This man was born in Zaatzke, near Wittstock, Province of Brandenburg, on 4 May 1831. After successfully completing school, he devoted himself to farming, and in 1854, he went to Spandau as a soldier in the 24th Infantry Regiment. After two and a half years of service, he was honorably discharged. He then married Miss Louise Krohn, a fine young lady. In 1857, he and his wife came by way of Canada to America, where they settled near Burlington, Wisconsin. After 12 years there, the family moved to Sac Township, Sac County, Iowa, where they purchased a 120-acre property. From 1865 to 1866, he was inducted as a soldier in the United States Army and was then discharged with honors. He then returned again to the plow, and after selling the above-mentioned farm, he acquired a 160-acre farm in the same township. Gradually, Mr. Lesle purchased another 240 acres, but he later signed 80 acres each to both of his sons. In 1891, Mr. Lesle and his wife retired from farming and moved to the little town of Auburn to enjoy the fruits of their successful labor, but unfortunately his dear life’s companion died on 11 April 1894. This happy marriage produced five children, two of whom died at a young age. Mr. Lesle was a loyal subscriber to the Demokrat and has been a constant and attentive reader since it first appeared. May the jovial old man be granted sunny twilight years.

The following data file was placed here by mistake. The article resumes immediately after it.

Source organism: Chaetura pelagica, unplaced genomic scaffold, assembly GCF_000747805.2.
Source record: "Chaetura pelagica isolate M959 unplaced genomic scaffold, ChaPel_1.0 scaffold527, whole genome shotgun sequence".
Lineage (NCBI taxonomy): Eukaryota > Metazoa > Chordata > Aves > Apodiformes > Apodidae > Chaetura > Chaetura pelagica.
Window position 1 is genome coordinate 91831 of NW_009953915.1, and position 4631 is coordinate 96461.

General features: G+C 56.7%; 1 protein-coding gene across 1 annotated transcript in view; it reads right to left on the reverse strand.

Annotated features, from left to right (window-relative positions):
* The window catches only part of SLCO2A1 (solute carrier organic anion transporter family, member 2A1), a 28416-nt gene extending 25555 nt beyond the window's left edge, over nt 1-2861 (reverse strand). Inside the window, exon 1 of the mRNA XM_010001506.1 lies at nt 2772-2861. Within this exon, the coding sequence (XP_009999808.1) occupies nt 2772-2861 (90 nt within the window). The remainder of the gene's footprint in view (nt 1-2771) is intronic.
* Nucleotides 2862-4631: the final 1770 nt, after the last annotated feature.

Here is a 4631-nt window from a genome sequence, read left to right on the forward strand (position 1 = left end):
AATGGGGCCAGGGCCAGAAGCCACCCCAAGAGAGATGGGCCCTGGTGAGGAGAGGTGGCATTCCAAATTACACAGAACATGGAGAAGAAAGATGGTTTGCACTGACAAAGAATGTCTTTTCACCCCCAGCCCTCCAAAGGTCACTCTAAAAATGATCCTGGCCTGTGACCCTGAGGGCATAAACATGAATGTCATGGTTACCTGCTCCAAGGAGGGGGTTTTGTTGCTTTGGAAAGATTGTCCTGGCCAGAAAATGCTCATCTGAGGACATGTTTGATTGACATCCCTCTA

I translated the following biography from Der Carroll Demokrat, a German-language newspaper published in Carroll, Iowa, between about 1874 and 1920. It was originally published in a special 25th Anniversary Edition of the paper on Friday, 20 September 1899. Information in brackets and notes at the end are my own explanations. It reads as follows:
 

Christ. Löffelholz [Christian Loeffelholz]